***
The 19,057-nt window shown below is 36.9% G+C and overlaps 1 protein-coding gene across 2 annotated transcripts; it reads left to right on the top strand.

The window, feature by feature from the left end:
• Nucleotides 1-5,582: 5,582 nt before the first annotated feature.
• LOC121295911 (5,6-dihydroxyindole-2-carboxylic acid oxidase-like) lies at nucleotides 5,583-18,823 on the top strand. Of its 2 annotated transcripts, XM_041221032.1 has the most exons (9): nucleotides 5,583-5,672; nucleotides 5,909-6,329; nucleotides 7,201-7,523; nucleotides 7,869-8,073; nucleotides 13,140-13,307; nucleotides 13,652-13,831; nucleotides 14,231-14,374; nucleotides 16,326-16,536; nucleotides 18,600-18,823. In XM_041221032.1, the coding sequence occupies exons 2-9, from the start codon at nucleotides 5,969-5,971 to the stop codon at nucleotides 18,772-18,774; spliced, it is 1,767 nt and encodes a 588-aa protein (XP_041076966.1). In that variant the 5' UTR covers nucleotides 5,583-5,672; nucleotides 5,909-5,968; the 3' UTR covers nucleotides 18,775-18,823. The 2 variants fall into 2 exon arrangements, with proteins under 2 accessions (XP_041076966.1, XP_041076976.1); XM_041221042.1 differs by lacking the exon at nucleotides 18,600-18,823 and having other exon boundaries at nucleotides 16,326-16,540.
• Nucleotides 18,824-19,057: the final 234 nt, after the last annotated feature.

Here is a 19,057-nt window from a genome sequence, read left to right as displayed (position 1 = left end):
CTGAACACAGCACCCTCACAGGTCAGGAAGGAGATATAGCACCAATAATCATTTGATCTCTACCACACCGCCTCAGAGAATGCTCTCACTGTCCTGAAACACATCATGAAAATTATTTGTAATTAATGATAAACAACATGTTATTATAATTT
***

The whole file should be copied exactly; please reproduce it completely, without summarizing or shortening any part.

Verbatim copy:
The 19,057-nt window shown below is 36.9% G+C and overlaps 1 protein-coding gene across 2 annotated transcripts; it reads left to right on the top strand.

The window, feature by feature from the left end:
• Nucleotides 1-5,582: 5,582 nt before the first annotated feature.
• LOC121295911 (5,6-dihydroxyindole-2-carboxylic acid oxidase-like) lies at nucleotides 5,583-18,823 on the top strand. Of its 2 annotated transcripts, XM_041221032.1 has the most exons (9): nucleotides 5,583-5,672; nucleotides 5,909-6,329; nucleotides 7,201-7,523; nucleotides 7,869-8,073; nucleotides 13,140-13,307; nucleotides 13,652-13,831; nucleotides 14,231-14,374; nucleotides 16,326-16,536; nucleotides 18,600-18,823. In XM_041221032.1, the coding sequence occupies exons 2-9, from the start codon at nucleotides 5,969-5,971 to the stop codon at nucleotides 18,772-18,774; spliced, it is 1,767 nt and encodes a 588-aa protein (XP_041076966.1). In that variant the 5' UTR covers nucleotides 5,583-5,672; nucleotides 5,909-5,968; the 3' UTR covers nucleotides 18,775-18,823. The 2 variants fall into 2 exon arrangements, with proteins under 2 accessions (XP_041076966.1, XP_041076976.1); XM_041221042.1 differs by lacking the exon at nucleotides 18,600-18,823 and having other exon boundaries at nucleotides 16,326-16,540.
• Nucleotides 18,824-19,057: the final 234 nt, after the last annotated feature.

Here is a 19,057-nt window from a genome sequence, read left to right as displayed (position 1 = left end):
CTGAACACAGCACCCTCACAGGTCAGGAAGGAGATATAGCACCAATAATCATTTGATCTCTACCACACCGCCTCAGAGAATGCTCTCACTGTCCTGAAACACATCATGAAAATTATTTGTAATTAATGATAAACAACATGTTATTATAATTT